Editorial: Feeling a Little Disgruntled

It seems that whenever I mention the U.S. Postal Service, I get inundated with e-mails from disgruntled postal employees complaining about the “special treatment” given to direct marketers. With the recent postal reform recommendations from the president’s commission and my comments in this space a week ago, they’ve been extra vocal. Here’s a sampling. Note, all typos and grammatical errors are theirs.

“What are you people? The holy people, the ones who do no wrong. Let’s hope your side doesn’t prevail. The USPS can’t exist with the rules you want. Let us also remember the USPS made a huge profit last year and IS A SERVICE for the USA,” writes “Thomas Long.” (I put their names in quotes because I’m never sure if they’re real.) … Well, I won’t deny that the USPS is a service for the country, but profitable? Unless it’s lying, Tom, the postal service lost $676 million last year, $1.68 billion the year before that and $199 million the year before that.

Meanwhile, “Bob Nason” isn’t happy with postal management: “After 17 years of butting my head up against a rock solid wall of do nothing managers and their bosses and their bosses bosses I get more than a little ‘disgruntled’ to be told by one of my customers (that would be you) that I am the problem. What it boils down to is that the direct mailing industry is founded on the fact that the Postal Service (that’s me) goes to every home in America six days a week and hands John Q Public their ads or products. … If you want the service then shut up and pay for it. You make this job less appealing than it is and you’ll get what Canada and Germany are facing right now.” … Um, Bob, I don’t want to pry, but have you ever considered another career?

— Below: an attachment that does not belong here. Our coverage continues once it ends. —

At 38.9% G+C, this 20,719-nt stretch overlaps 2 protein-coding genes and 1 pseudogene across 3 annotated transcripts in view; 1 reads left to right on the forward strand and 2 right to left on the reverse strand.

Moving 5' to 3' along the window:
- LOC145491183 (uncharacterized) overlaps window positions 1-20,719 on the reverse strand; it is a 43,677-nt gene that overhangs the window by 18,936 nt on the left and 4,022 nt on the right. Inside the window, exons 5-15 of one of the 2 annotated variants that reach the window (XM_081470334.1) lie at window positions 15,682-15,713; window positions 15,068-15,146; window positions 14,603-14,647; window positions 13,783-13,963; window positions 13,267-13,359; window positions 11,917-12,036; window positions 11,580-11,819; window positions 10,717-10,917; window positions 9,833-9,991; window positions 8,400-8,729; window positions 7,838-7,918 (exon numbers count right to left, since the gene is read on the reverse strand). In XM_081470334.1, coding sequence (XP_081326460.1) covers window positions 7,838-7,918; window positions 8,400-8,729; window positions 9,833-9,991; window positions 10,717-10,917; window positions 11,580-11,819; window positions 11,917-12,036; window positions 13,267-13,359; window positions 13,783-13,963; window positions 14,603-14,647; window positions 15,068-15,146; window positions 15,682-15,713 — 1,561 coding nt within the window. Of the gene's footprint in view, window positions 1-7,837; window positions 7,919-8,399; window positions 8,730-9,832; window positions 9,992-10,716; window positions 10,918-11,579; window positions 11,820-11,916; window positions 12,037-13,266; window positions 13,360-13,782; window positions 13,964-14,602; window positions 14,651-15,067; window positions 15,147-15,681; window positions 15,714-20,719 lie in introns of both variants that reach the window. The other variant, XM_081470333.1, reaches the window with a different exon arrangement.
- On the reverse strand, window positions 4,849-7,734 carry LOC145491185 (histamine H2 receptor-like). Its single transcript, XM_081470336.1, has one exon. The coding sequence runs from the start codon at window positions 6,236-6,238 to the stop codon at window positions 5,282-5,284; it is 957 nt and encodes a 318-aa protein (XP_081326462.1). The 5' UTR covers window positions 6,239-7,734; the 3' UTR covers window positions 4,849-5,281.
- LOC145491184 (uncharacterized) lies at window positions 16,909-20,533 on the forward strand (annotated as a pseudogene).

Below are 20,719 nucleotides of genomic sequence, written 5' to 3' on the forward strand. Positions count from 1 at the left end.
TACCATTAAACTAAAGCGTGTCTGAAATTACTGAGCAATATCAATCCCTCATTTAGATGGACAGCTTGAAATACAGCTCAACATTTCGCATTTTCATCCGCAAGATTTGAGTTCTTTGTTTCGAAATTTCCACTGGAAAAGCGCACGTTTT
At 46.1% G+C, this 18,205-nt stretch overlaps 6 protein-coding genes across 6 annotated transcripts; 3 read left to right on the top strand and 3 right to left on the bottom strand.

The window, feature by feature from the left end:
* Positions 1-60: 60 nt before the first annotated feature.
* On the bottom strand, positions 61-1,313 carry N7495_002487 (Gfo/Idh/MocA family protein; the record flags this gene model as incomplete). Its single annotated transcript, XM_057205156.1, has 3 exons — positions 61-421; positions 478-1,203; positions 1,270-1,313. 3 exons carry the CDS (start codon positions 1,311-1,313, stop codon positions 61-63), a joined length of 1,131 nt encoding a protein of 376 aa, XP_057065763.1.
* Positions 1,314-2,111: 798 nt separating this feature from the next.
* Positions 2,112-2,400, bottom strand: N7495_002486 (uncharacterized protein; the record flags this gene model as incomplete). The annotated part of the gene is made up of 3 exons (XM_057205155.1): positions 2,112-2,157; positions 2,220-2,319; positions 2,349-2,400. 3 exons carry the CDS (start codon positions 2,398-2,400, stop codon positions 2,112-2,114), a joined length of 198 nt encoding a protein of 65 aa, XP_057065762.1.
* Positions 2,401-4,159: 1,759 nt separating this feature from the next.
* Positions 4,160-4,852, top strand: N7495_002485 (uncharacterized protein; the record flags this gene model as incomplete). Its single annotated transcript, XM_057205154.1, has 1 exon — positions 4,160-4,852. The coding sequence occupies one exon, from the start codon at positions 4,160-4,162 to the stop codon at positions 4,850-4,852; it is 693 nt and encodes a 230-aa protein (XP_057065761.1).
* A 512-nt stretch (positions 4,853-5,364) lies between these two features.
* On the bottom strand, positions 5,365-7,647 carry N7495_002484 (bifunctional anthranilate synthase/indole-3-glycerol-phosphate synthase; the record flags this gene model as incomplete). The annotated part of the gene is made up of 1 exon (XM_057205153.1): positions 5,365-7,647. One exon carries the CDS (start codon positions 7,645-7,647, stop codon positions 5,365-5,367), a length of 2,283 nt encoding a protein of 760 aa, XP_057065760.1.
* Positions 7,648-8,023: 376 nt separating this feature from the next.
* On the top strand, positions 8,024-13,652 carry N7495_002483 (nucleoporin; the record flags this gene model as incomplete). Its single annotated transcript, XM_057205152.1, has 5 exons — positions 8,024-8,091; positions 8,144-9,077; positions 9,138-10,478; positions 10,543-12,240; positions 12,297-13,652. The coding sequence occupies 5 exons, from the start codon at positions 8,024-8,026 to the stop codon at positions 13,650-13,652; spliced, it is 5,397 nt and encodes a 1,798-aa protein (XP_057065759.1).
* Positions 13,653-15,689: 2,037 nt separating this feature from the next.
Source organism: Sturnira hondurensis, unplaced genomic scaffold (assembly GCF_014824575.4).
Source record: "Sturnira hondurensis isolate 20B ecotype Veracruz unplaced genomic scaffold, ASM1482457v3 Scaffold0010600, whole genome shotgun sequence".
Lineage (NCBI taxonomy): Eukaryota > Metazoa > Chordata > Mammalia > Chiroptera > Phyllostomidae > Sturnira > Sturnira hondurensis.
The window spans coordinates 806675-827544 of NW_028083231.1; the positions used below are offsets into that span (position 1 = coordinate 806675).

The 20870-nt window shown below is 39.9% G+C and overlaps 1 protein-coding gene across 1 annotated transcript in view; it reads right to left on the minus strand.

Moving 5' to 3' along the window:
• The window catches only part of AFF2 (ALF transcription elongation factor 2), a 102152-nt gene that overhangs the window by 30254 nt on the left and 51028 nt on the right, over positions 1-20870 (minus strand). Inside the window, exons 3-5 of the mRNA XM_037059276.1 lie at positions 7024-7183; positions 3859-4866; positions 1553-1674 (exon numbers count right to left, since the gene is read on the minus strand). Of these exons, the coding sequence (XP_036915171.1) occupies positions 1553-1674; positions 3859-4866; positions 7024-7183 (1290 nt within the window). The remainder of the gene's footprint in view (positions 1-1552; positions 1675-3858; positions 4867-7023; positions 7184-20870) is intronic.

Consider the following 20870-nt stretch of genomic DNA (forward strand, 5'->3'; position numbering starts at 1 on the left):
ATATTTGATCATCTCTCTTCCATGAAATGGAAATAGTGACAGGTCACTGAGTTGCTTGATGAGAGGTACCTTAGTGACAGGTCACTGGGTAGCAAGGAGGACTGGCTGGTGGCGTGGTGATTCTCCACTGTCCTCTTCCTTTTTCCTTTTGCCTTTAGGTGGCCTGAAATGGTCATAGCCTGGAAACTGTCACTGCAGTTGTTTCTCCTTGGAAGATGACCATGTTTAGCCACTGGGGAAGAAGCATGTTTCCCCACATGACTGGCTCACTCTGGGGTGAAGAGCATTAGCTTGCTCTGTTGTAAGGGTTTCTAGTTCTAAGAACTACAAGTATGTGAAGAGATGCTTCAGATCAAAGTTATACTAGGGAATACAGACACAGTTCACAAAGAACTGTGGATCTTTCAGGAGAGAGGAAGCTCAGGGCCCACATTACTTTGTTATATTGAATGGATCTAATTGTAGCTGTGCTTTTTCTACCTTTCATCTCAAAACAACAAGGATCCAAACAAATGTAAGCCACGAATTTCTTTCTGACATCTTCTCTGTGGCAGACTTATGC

Still, not all of my mail was negative. “Garry S. Smith” said I hit the nail on the head. Postal managers “have made sacrifices for the last 11 years. We have not received any cost of living adjustments nor contractual pay increases since 1992. The unions still get their COLAs and 1.5% annual pay increases. If the unions were so concerned with the USPS viability, they would forego the annual pay increases and just take COLAs. [William] Burrus of the APWU is living in the 1950s. He should look at what the steel industry has gone through in the last 25 years. Look at the airline industry today. … When are the union leaders going to wake up in the 21st century and realize changes are needed?” … My guess? When Congress tells them to.

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